May I behold in thee what I was once,
My dear, dear Sister! and this prayer I make,
Knowing that Nature never did betray
The heart that loved her; 'tis her privilege,
Through all the years of this our life, to lead
From joy to joy: for she can so inform
The mind that is within us, so impress
With quietness and beauty, and so feed
With lofty thoughts, that neither evil tongues,
Rash judgments, nor the sneers of selfish men,
Nor greetings where no kindness is, nor all
The dreary intercourse of daily life,
Shall e'er prevail against us, or disturb
Our cheerful faith, that all which we behold
Is full of blessings.  Therefore let the moon
Shine on thee in thy solitary walk;
And let the misty mountain winds be free
To blow against thee: and, in after years,
When these wild ecstasies shall be matured
Into a sober pleasure; when thy mind
Shall be a mansion for all lovely forms,
Thy memory be as a dwelling place
For all sweet sounds and harmonies; oh! then,
If solitude, or fear, or pain, or grief,
Should be thy portion, with what healing thoughts
Of tender joy wilt thou remember me,
And these my exhortations! Nor, perchance—
If I should be where I no more can hear
Thy voice, nor catch from thy wild eyes these gleams
Of past existence—wilt thou then forget
That on the banks of this delightful stream
We stood together; and that I, so long
A worshipper of Nature, hither came
Unwearied in that service; rather say
With warmer love—oh! with far deeper zeal
Of holier love.  Nor wilt thou then forget,
That after many wanderings, many years
Of absence, these steep woods and lofty cliffs,
And this green pastoral landscape, were to me
More dear, both for themselves and for thy sake!


by William Wordsworth |

I Wandered Lonely As A Cloud

I wandered lonely as a cloud 
That floats on high o'er vales and hills, 
When all at once I saw a crowd, 
A host, of golden daffodils; 
Beside the lake, beneath the trees, 
Fluttering and dancing in the breeze. 

Continuous as the stars that shine 
And twinkle on the milky way, 
They stretched in never-ending line 
Along the margin of a bay: 
Ten thousand saw I at a glance, 
Tossing their heads in sprightly dance. 

The waves beside them danced; but they 
Out-did the sparkling waves in glee: 
A poet could not but be gay, 
In such a jocund company: 
I gazed - and gazed - but little thought 
What wealth the show to me had brought: 

For oft, when on my couch I lie 
In vacant or in pensive mood, 
They flash upon that inward eye 
Which is the bliss of solitude; 
And then my heart with pleasure fills, 
And dances with the daffodils. 


by Robert Louis Stevenson |

Thou Strainest Through The Mountain Fern

 THOU strainest through the mountain fern,
A most exiguously thin Burn.
For all thy foam, for all thy din,
Thee shall the pallid lake inurn,
With well-a-day for Mr. Swin-Burne!
Take then this quarto in thy fin
And, O thou stoker huge and stern,
The whole affair, outside and in,
Burn!
But save the true poetic kin,
The works of Mr. Robert Burn'
And William Wordsworth upon Tin-Tern!


by Edgar Lee Masters |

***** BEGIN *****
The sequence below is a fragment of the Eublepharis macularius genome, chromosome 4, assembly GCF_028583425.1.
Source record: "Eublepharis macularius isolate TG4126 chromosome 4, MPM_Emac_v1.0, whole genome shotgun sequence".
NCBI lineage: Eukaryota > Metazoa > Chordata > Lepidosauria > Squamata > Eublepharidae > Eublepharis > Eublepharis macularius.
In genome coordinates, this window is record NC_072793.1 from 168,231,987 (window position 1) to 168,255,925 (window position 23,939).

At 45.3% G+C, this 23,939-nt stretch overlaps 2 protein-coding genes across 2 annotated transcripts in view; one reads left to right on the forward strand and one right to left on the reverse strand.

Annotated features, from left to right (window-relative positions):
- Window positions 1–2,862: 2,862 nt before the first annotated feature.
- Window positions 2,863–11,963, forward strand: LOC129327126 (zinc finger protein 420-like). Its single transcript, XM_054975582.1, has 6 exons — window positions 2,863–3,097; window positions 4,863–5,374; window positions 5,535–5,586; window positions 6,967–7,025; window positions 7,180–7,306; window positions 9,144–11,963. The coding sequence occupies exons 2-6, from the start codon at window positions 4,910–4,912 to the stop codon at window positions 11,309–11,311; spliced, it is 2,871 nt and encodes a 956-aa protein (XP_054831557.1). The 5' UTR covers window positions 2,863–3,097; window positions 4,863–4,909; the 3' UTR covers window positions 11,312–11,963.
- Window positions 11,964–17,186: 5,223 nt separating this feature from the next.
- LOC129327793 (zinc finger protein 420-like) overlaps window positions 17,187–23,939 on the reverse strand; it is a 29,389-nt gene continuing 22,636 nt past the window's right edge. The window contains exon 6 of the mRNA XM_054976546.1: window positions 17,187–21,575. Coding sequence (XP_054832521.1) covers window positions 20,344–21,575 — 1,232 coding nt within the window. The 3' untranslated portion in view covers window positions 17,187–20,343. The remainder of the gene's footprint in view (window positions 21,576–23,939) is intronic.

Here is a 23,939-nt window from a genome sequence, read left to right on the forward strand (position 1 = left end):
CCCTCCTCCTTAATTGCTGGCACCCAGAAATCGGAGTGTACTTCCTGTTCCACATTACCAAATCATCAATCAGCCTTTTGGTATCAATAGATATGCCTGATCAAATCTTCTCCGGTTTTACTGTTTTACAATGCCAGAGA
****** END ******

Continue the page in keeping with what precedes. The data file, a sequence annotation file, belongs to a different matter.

Voltaire Johnson

 Why did you bruise me with your rough places
If you did not want me to tell you about them?
And stifle me with your stupidities,
If you did not want me to expose them?
And nail me with the nails of cruelty,
If you did not want me to pluck the nails forth
And fling them in your faces?
And starve me because I refused to obey you,
If you did not want me to undermine your tyranny?
I might have been as soul serene
As William Wordsworth except for you!
But what a coward you are, Spoon River,
When you drove me to stand in a magic circle
By the sword of Truth described!
And then to whine and curse your burns,
And curse my power who stood and laughed
Amid ironical lightning!


by William Wordsworth |

Composed Upon Westminster Bridge

 Earth has not anything to show more fair:
Dull would he be of soul who could pass by
A sight so touching in its majesty:
This City now doth like a garment wear
The beauty of the morning; silent , bare,
Ships, towers, domes, theatres, and temples lie
Open unto the fields, and to the sky,
All bright and glittering in the smokeless air.
Never did the sun more beautifully steep
In his first splendour, valley, rock, or hill;
Ne'er saw I, never felt a calm so deep!
The river glideth at his own sweet will:
Dear God! the very houses seem asleep;
And all that mighty heart is lying still!


by William Wordsworth |

Lines Written In Early Spring

 I heard a thousand blended notes,
While in a grove I sate reclined,
In that sweet mood when pleasant thoughts
Bring sad thoughts to the mind.

To her fair works did Nature link
The human soul that through me ran;
And much it grieved my heart to think
What man has made of man.

Through primrose tufts, in that green bower,
The periwinkle trailed its wreaths;
And 'tis my faith that every flower
Enjoys the air it breathes.

The birds around me hopped and played,
Their thoughts I cannot measure:--
But the least motion which they made
It seemed a thrill of pleasure.

The budding twigs spread out their fan,
To catch the breezy air;
And I must think, do all I can,
That there was pleasure there.

If this belief from heaven be sent,
If such be Nature's holy plan,
Have I not reason to lament
What man has made of man?


by William Wordsworth |

London 1802

 Milton! thou should'st be living at this hour:
England hath need of thee: she is a fen
Of stagnant waters: altar, sword, and pen,
Fireside, the heroic wealth of hall and bower,
Have forfeited their ancient English dower
Of inward happiness. We are selfish men;
Oh! raise us up, return to us again;
And give us manners, virtue, freedom, power.
Thy soul was like a Star, and dwelt apart:
Thou hadst a voice whose sound was like the sea:
Pure as the naked heavens, majestic, free,
So didst thou travel on life's common way,
In cheerful godliness; and yet thy heart
The lowliest duties on herself did lay.


by William Wordsworth |

Resolution And Independence

 I 

There was a roaring in the wind all night; 
The rain came heavily and fell in floods; 
But now the sun is rising calm and bright; 
The birds are singing in the distant woods; 
Over his own sweet voice the Stock-dove broods; 
The Jay makes answer as the Magpie chatters; 
And all the air is filled with pleasant noise of waters. 

II 

All things that love the sun are out of doors; 
The sky rejoices in the morning's birth; 
The grass is bright with rain-drops;--on the moors